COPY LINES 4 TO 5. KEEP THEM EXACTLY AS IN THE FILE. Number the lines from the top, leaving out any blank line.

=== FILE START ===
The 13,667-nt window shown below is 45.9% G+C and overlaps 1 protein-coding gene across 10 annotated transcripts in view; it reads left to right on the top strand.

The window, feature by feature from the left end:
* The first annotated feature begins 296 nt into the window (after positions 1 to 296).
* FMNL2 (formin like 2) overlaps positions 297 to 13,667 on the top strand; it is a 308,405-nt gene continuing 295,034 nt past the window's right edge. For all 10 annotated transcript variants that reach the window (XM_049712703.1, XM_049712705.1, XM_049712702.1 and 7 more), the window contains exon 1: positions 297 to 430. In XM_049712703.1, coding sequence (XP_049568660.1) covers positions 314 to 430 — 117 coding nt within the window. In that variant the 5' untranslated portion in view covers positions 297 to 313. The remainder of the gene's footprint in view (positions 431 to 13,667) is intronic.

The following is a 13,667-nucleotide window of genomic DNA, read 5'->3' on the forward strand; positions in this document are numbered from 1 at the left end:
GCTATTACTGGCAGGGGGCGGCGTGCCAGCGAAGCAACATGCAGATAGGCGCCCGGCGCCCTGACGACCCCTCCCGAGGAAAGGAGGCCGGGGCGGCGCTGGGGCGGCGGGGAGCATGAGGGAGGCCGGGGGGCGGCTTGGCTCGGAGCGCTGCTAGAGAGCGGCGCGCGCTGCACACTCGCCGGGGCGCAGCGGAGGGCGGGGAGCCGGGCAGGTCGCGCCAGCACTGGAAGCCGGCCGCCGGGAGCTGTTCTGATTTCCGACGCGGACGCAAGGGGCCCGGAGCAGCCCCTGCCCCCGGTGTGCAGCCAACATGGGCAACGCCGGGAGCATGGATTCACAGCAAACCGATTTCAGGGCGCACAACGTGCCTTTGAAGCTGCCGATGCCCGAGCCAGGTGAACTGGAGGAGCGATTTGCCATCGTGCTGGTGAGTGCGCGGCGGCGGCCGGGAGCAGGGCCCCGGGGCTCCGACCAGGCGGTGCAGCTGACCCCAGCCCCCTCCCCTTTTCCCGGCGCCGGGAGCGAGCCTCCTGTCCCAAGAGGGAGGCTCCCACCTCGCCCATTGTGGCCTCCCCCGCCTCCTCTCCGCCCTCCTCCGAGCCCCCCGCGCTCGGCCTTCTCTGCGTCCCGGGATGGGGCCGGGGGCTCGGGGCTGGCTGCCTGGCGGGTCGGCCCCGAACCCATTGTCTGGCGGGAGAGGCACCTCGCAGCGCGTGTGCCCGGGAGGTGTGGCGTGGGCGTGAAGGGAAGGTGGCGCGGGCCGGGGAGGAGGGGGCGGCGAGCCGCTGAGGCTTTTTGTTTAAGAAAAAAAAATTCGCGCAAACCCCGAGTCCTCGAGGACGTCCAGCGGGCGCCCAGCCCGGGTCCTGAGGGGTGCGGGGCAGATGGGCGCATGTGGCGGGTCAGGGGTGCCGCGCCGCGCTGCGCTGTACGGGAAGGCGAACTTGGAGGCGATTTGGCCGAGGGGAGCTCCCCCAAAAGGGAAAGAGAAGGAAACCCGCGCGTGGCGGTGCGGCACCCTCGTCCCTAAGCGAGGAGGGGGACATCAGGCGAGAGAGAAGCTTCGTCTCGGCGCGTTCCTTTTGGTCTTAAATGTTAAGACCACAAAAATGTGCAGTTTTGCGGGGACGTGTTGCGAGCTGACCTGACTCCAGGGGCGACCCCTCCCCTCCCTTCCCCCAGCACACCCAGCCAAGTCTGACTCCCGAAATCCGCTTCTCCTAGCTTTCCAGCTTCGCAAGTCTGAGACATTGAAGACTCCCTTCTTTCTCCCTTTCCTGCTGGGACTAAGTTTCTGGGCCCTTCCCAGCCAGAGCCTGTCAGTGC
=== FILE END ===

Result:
* FMNL2 (formin like 2) overlaps positions 297 to 13,667 on the top strand; it is a 308,405-nt gene continuing 295,034 nt past the window's right edge. For all 10 annotated transcript variants that reach the window (XM_049712703.1, XM_049712705.1, XM_049712702.1 and 7 more), the window contains exon 1: positions 297 to 430. In XM_049712703.1, coding sequence (XP_049568660.1) covers positions 314 to 430 — 117 coding nt within the window. In that variant the 5' untranslated portion in view covers positions 297 to 313. The remainder of the gene's footprint in view (positions 431 to 13,667) is intronic.

The following is a 13,667-nucleotide window of genomic DNA, read 5'->3' on the forward strand; positions in this document are numbered from 1 at the left end: